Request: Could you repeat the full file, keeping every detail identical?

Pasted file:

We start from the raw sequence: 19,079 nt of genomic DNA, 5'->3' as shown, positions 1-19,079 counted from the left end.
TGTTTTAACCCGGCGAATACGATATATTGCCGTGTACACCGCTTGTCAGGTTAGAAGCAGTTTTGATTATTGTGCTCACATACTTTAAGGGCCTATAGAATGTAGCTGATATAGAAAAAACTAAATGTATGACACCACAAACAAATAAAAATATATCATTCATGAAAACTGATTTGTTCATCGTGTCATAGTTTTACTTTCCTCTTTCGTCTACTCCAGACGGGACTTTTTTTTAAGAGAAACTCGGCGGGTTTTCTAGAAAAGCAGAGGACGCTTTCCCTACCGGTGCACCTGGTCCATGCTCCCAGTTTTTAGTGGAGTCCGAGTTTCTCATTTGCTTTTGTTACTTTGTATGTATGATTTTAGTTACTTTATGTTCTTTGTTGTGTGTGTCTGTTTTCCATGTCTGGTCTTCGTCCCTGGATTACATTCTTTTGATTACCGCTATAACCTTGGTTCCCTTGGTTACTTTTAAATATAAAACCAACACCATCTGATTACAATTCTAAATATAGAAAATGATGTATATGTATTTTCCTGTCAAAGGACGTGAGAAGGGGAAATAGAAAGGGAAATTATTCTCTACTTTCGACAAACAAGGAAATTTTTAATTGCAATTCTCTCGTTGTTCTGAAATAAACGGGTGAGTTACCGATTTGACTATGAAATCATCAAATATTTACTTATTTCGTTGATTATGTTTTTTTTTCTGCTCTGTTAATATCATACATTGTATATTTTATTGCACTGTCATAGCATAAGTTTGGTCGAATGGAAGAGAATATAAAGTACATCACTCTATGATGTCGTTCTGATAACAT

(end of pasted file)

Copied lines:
We start from the raw sequence: 19,079 nt of genomic DNA, 5'->3' as shown, positions 1-19,079 counted from the left end.
TGTTTTAACCCGGCGAATACGATATATTGCCGTGTACACCGCTTGTCAGGTTAGAAGCAGTTTTGATTATTGTGCTCACATACTTTAAGGGCCTATAGAATGTAGCTGATATAGAAAAAACTAAATGTATGACACCACAAACAAATAAAAATATATCATTCATGAAAACTGATTTGTTCATCGTGTCATAGTTTTACTTTCCTCTTTCGTCTACTCCAGACGGGACTTTTTTTTAAGAGAAACTCGGCGGGTTTTCTAGAAAAGCAGAGGACGCTTTCCCTACCGGTGCACCTGGTCCATGCTCCCAGTTTTTAGTGGAGTCCGAGTTTCTCATTTGCTTTTGTTACTTTGTATGTATGATTTTAGTTACTTTATGTTCTTTGTTGTGTGTGTCTGTTTTCCATGTCTGGTCTTCGTCCCTGGATTACATTCTTTTGATTACCGCTATAACCTTGGTTCCCTTGGTTACTTTTAAATATAAAACCAACACCATCTGATTACAATTCTAAATATAGAAAATGATGTATATGTATTTTCCTGTCAAAGGACGTGAGAAGGGGAAATAGAAAGGGAAATTATTCTCTACTTTCGACAAACAAGGAAATTTTTAATTGCAATTCTCTCGTTGTTCTGAAATAAACGGGTGAGTTACCGATTTGACTATGAAATCATCAAATATTTACTTATTTCGTTGATTATGTTTTTTTTTCTGCTCTGTTAATATCATACATTGTATATTTTATTGCACTGTCATAGCATAAGTTTGGTCGAATGGAAGAGAATATAAAGTACATCACTCTATGATGTCGTTCTGATAACAT